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Authentic as it was fun

James Cotton / Eddy "The Chief" Clearwater
Turner Hall
Milwaukee, WI
Feb. 6, 2009
James Cotton
James Cotton
Eddy
Eddy "The Chief" Clearwater
James Cotton
James Cotton

Story by Mike Linneman
Photos by Joe Hargreaves

Blues concerts are always a great environment. Everyone starts at the same place and ends at the same place....they all "get" it. Friday night at Turner Hall Ballroom, James Cotton & Eddy "The Chief" Clearwater brought blues and all the 'fixins' to Milwaukee.

In his early '70s, Eddy "The Chief" Clearwater is one of the original Chicago bluesmen who still performs nationally & internationally. Any apprehensions about his age were extinguished the second "The Chief" strutted onto the stage, his left handed guitar slung around his shoulder like an extension of him. Like a father disciplining his son, Eddy scolded notes, replacing previous years of speed with the truth of each note, teaching lessons in the blues, keeping it fun and loose all at the same time. Blending all of that together with his band, his joy was infectious. Eddy has a new release on Alligator Records titled West Side Strut and he included many of the songs from it in between his classic tunes. The energy was high on & off stage as the audience clapped and cheered and tried to match the joy apparent on The Chief's face at the end of every song. Father time hasn't caught up yet with this original Chicago bluesman, never more apparent than when Eddy actually broke out the West Side Strut as he was leaving the stage.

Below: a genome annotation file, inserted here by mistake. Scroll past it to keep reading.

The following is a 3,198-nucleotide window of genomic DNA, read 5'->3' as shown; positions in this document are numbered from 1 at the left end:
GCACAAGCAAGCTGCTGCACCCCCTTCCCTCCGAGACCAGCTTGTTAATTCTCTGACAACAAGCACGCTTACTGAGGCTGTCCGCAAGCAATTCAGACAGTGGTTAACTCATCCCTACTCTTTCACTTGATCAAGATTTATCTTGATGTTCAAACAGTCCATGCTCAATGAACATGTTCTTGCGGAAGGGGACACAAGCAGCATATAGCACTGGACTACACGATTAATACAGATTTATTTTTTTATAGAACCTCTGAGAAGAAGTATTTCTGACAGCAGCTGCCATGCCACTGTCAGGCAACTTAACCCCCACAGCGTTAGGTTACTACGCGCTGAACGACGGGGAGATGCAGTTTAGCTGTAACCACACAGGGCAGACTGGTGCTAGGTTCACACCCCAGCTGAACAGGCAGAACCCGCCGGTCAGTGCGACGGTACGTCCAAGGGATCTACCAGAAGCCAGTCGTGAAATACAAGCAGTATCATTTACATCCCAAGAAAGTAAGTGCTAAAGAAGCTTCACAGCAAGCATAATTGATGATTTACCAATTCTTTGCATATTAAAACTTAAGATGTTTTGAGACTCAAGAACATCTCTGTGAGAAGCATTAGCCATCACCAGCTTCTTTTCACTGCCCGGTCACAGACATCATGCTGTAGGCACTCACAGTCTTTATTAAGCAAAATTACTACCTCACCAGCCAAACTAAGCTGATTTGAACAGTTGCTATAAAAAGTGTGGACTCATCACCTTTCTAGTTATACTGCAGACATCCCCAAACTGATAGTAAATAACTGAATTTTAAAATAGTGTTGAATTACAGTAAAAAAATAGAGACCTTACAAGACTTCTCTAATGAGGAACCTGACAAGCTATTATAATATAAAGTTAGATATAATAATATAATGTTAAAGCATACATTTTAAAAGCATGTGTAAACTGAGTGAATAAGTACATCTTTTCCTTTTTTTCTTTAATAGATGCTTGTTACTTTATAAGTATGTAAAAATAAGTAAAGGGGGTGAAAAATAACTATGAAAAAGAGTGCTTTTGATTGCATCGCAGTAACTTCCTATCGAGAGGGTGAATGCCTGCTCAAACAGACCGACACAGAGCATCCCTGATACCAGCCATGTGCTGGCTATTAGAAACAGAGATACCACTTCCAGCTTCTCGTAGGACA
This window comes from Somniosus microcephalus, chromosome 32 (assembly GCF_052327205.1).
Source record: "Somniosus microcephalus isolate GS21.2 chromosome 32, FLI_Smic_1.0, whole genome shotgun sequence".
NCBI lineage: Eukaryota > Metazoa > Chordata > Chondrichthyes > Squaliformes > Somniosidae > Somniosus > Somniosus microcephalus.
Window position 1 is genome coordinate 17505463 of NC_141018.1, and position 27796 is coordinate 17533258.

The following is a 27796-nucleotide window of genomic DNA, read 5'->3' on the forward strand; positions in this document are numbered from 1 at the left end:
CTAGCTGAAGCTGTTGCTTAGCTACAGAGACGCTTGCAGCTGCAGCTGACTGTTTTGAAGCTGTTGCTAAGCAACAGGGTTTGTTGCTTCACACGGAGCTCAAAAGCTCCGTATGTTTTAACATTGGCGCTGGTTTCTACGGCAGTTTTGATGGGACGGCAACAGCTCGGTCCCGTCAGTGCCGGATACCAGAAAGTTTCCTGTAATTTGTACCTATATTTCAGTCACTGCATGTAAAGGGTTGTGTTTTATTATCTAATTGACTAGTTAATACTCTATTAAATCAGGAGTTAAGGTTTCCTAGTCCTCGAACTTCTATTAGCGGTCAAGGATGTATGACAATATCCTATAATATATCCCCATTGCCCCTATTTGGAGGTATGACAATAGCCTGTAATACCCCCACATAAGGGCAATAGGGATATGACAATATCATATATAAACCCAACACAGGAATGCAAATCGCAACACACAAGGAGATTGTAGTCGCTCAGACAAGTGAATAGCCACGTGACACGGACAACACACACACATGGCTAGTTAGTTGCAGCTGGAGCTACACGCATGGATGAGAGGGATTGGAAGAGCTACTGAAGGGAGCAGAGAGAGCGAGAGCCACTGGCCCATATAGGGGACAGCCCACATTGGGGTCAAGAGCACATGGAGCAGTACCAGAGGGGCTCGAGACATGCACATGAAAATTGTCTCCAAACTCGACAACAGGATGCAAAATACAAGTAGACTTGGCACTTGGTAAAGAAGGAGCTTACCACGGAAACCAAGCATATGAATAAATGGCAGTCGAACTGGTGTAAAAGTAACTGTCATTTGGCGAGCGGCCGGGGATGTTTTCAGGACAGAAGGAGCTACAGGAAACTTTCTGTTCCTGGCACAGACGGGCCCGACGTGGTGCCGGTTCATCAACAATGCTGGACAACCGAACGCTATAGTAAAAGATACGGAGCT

Cotton aka "Mr. Superharp," was up next and getting the crowd ready was one of the best bands in the business. The James Cotton band, made up of guitarist's Slam Allen & Tom Holland, with bassist Noel Neal and Kenny Neal, Jr. on drums, took little time driving the audience into a frenzy, with Allen inviting them in for an extra helping of "blues feeling."

The master harp player, swaying to the music off to the side of the stage, finally walked out and found his spot. A chair center stage, near a table full of his blues weapons. It is easy to think of the harmonica in solitary terms, its sound needing to be isolated. Cotton uses the harp, like a chiropractor. To realign you. The swampy tones and vibrato are only surpassed by his phrasing which is so perfect it bleeds of the time put in to master it. Cotton used an arsenal of pitch ranges, timbres and tones to take the audience with him wherever he was going.

Handling lead vocals, lead guitarist Slam Allen rolled thru a set that kept the crowd dancing and energized. Highlights included "Love Me or Leave Me," "How Blue Can You Get?", "Sweet Home Chicago" and "Let the Good Times Roll." James Cotton was once an integral part of the Muddy Waters Blues Band leaving in 1966 to perform with his own group. Ever since, he has always had a huge following, typified on this night by fan Collette Perry who told me "I have seen James so many times and will keep seeing him anytime, anywhere, I can." Towards the end of the show, Cotton paid tribute to his former boss Muddy Waters, performing "I Got My Mojo Workin," to the delight of the crowd, eliciting thunderous applause.

Blues music, connecting old fans with new ones, James Cotton & Eddy "The Chief" Clearwater gave a tremendous show that was as authentic as it was fun.
James Cotton
James Cotton
Eddy
Eddy "The Chief" Clearwater
James Cotton
James Cotton
Eddy
Eddy "The Chief" Clearwater
James Cotton
James Cotton
Eddy
Eddy "The Chief" Clearwater
James Cotton
James Cotton
Eddy
Eddy "The Chief" Clearwater
Eddy Clearwater
Eddy Clearwater
Eddy Clearwater
Eddy Clearwater
James Cotton
James Cotton

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